The Internal Revenue Service is still targeting tea party and conservative groups in their applications for tax-exempt status, a full three months after the scandal first erupted.
"In plain English, the IRS is still targeting tea party cases," an aide to Rep. Dave Camp, chairman of the House Ways and Means Committee, told The Washington Examiner.
: Massive New Rules Revealed for 2013
Camp, a Michigan Republican, released a transcript of testimony from an IRS agent who told a Ways and Means investigator that the agency was still targeting such groups, the Examiner reports.
The testimony was given in a closed-door session on Aug. 1, according to the Examiner.
Camp called the renewed scrutiny "outrageous."
The IRS agent, who was not identified, told the committee that applications for tax-exempt status from tea party groups were forced into a special "secondary screening" because the agency has not yet developed new guidelines on how to review applications from such groups, the Examiner reports.
In the transcript Camp released, a Ways and Means investigator asked the IRS agent: "If you saw — I am asking this currently, if today if a tea party case, a group — a case from a tea party group — came in to your desk, you reviewed the file and there was no evidence of political activity, would you potentially approve that case? Is that something you would do?"
"At this point, I would send it to secondary screening, political advocacy," the agent responded, according to the transcript.
"So you would treat a tea party group as a political advocacy case even if there was no evidence of political activity on the application?" the committee investigator then asked. "Is that right?"
"Based on my current manager's direction, uh-huh," the IRS agent responded.
The original scandal erupted in early May when a Treasury Department inspector general revealed that nonprofit tea party, conservative, and religious groups had been singled out for special scrutiny by the IRS for their tax-exempt applications between 2010 and through the 2012 presidential election.
During the period, the IRS agents placed groups with words like "tea party and "patriot" in their names on a "be on the lookout" — or BOLO — list for additional screening of its applications for tax-exempt status. The 501(c)(4) status allows groups to keep their donors private.
President Barack Obama fired Steven Miller, the head of the IRS, who apologized in testimony to the Ways and Means Committee, calling it "horrible customer service."
Miller, who had been a deputy commissioner whose portfolio included the unit that decided on tax-exempt status, was briefed about the practice by IRS officials after May 2012.
At least three other IRS officials had been replaced or were put on administrative leave.
Lois Lerner, who oversaw the IRS division that targeted the groups, is still on administrative leave. In May, she invoked her Fifth Amendment right to avoid self-incrimination, refusing to testify before the House Oversight and Government Reform Committee, which is investigating the matter.
Twenty-five such groups have since sued the IRS and the Obama administration in federal court over the additional scrutiny.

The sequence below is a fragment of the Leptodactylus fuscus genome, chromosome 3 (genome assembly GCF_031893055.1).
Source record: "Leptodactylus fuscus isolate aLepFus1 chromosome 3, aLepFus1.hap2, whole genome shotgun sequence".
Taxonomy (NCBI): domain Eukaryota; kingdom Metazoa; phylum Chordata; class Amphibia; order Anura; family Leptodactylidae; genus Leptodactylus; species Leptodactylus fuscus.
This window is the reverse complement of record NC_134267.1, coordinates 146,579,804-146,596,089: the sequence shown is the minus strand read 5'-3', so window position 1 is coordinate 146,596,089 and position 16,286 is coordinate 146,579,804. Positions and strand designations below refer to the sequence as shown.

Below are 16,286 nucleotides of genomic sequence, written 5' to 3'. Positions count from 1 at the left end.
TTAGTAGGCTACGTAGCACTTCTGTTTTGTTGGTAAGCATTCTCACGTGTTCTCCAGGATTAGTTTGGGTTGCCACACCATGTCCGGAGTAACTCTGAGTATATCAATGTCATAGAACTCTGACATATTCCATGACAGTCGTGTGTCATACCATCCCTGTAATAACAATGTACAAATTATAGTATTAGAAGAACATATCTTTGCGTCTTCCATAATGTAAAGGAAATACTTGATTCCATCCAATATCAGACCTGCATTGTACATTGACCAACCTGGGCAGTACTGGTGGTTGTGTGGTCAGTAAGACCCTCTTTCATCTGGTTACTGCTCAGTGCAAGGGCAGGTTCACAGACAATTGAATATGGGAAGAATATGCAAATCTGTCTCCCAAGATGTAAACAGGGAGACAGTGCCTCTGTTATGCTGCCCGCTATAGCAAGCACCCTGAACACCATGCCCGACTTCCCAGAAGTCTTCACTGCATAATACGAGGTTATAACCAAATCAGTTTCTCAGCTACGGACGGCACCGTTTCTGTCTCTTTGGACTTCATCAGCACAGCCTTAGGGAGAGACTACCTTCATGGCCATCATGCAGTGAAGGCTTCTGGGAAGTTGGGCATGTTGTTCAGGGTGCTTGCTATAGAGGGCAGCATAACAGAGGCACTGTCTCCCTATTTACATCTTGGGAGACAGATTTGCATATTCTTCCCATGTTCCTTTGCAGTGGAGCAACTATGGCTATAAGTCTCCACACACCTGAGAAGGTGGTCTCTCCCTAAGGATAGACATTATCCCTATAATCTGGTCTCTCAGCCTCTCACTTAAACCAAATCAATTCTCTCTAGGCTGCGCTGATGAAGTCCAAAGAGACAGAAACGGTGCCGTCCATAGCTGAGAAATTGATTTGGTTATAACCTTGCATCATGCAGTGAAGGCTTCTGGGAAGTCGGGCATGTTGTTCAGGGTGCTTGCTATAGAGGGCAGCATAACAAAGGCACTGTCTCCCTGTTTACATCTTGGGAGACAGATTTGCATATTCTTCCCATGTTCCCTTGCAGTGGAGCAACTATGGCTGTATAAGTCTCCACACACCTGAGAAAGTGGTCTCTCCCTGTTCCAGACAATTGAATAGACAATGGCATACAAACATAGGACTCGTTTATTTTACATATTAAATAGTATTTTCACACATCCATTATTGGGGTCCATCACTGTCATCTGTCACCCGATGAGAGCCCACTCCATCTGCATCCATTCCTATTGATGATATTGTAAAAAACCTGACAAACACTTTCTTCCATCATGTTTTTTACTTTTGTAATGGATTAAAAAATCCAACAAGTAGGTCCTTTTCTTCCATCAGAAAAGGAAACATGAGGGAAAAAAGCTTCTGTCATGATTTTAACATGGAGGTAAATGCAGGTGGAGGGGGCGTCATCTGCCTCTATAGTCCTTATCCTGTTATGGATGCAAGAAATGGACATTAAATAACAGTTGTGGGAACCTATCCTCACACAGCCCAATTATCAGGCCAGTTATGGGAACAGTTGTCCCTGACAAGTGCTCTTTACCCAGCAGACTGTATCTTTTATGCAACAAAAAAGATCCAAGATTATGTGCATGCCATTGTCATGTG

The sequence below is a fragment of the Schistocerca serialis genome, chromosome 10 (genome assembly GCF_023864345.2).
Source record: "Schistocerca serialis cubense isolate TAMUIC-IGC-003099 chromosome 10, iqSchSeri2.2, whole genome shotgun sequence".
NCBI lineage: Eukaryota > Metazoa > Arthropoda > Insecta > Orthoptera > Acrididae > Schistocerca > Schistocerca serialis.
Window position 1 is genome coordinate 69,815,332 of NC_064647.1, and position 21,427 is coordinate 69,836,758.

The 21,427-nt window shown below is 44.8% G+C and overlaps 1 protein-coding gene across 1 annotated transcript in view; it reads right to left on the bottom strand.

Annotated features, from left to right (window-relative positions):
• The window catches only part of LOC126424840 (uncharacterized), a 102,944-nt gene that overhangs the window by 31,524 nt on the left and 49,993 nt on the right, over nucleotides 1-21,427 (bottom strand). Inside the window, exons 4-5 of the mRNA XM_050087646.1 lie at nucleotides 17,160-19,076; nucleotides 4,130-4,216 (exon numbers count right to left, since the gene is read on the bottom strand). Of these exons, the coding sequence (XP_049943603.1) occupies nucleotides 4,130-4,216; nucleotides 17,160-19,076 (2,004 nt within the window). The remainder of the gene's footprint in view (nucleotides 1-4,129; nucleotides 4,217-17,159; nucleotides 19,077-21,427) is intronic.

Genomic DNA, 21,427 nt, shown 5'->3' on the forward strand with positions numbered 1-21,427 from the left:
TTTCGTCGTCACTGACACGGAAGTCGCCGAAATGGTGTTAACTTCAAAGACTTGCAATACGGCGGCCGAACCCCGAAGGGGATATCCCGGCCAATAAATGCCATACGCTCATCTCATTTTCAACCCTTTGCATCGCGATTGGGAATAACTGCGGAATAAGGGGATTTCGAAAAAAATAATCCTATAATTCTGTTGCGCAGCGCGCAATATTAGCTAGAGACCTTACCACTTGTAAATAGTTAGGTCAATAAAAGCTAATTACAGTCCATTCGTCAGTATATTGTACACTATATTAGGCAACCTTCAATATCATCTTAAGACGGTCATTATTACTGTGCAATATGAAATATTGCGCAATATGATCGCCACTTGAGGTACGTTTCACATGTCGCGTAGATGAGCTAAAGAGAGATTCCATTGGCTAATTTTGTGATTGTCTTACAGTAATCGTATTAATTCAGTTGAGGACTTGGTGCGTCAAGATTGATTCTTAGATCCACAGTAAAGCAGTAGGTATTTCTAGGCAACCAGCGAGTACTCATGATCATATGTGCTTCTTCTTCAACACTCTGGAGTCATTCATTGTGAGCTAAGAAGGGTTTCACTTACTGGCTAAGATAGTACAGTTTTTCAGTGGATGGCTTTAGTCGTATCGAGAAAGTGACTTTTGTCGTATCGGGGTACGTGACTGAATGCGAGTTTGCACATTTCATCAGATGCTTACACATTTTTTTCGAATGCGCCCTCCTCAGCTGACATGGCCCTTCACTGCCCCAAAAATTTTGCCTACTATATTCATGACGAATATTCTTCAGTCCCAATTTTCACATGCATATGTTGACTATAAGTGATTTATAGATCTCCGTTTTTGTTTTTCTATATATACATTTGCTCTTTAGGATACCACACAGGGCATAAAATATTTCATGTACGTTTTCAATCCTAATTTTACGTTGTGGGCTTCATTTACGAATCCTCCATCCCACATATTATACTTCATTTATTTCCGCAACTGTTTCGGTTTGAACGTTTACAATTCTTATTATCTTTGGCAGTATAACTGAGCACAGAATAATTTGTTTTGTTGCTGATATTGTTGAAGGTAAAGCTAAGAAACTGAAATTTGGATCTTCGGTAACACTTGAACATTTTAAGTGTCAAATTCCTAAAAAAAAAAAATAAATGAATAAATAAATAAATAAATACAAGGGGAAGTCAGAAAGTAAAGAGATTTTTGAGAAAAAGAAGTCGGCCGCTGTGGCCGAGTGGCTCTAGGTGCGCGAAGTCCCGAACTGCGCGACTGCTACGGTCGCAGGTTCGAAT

But Danny Werfel, the acting head of the IRS, told Congress six weeks ago that the BOLO list had been suspended.
He also reaffirmed the inspector-general report's finding that no employees or outsiders intentionally subjected tea party and other conservative groups to extra scrutiny.
"While fact-gathering is still underway, we have not found evidence of intentional wrongdoing" by anyone outside or inside the IRS, Werfel said in June.
But since nothing has replaced the list, agents apparently do not know how to handle tea party applications, or are too scared to make a decision, the Examiner reports.
Asked by the Ways and Means investigator how it now handles such applications, the IRS agent said: "If a political advocacy case came in today, I would give it or talk about it to my manager, because right now we really don't have any direction, or we haven't had any for the last month and a half."
Camp told the Examiner: "It is outrageous that IRS management continues to target tea party cases without any justification. The harassment, abuse, and delays these Americans have faced over the last few years has been unwarranted, unprovoked and, at times, possibly illegal.
"The fact that the IRS still continues to treat the tea party differently and subject them to additional targeting is outrageous — and it must stop immediately."
: Massive New Rules Revealed for 2013
Below is the Ways and Means Committee transcript of the IRS agent from Aug. 1:
Today, currently, how do you analyze advocacy cases? If, for example, Tea Party of Arkansas came in today, how would you handle it?
Well, the BOLO list doesn't exist anymore.
If a political advocacy case came in today, I would give it or talk about it to my manager, because right now we really don't have any direction, or we haven't had any for the last month and a half.
------ (break line included in transcript)
If you saw — I am asking this currently, if today if a tea party case, a group — a case from a tea party group came in to your desk, you reviewed the file and there was no evidence of political activity, would you potentially approve that case? Is that something you would do?
At this point, I would send it to secondary screening, political advocacy.
So you would treat a tea party group as a political advocacy case even if there was no evidence of political activity on the application. Is that right?
Based on my current manager's direction, uh-huh.
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